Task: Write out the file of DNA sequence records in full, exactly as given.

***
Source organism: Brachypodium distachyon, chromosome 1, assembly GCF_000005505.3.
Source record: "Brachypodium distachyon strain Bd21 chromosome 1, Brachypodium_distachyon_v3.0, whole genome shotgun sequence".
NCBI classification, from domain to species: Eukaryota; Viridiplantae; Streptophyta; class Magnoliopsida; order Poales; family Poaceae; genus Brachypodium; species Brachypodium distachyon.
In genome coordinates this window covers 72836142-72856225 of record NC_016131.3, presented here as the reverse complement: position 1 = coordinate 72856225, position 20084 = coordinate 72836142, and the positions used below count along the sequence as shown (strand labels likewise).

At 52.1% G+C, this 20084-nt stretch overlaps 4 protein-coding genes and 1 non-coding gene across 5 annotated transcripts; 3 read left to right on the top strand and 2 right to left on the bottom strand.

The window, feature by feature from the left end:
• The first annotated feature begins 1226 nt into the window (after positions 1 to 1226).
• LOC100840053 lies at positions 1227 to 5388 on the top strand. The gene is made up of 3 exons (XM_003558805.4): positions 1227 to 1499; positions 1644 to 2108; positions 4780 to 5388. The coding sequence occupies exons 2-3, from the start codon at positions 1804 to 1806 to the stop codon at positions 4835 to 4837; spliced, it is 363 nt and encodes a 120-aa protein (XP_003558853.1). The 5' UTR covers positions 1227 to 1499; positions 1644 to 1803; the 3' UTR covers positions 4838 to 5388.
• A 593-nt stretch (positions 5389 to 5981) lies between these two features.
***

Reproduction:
Source organism: Brachypodium distachyon, chromosome 1, assembly GCF_000005505.3.
Source record: "Brachypodium distachyon strain Bd21 chromosome 1, Brachypodium_distachyon_v3.0, whole genome shotgun sequence".
NCBI classification, from domain to species: Eukaryota; Viridiplantae; Streptophyta; class Magnoliopsida; order Poales; family Poaceae; genus Brachypodium; species Brachypodium distachyon.
In genome coordinates this window covers 72836142-72856225 of record NC_016131.3, presented here as the reverse complement: position 1 = coordinate 72856225, position 20084 = coordinate 72836142, and the positions used below count along the sequence as shown (strand labels likewise).

At 52.1% G+C, this 20084-nt stretch overlaps 4 protein-coding genes and 1 non-coding gene across 5 annotated transcripts; 3 read left to right on the top strand and 2 right to left on the bottom strand.

The window, feature by feature from the left end:
• The first annotated feature begins 1226 nt into the window (after positions 1 to 1226).
• LOC100840053 lies at positions 1227 to 5388 on the top strand. The gene is made up of 3 exons (XM_003558805.4): positions 1227 to 1499; positions 1644 to 2108; positions 4780 to 5388. The coding sequence occupies exons 2-3, from the start codon at positions 1804 to 1806 to the stop codon at positions 4835 to 4837; spliced, it is 363 nt and encodes a 120-aa protein (XP_003558853.1). The 5' UTR covers positions 1227 to 1499; positions 1644 to 1803; the 3' UTR covers positions 4838 to 5388.
• A 593-nt stretch (positions 5389 to 5981) lies between these two features.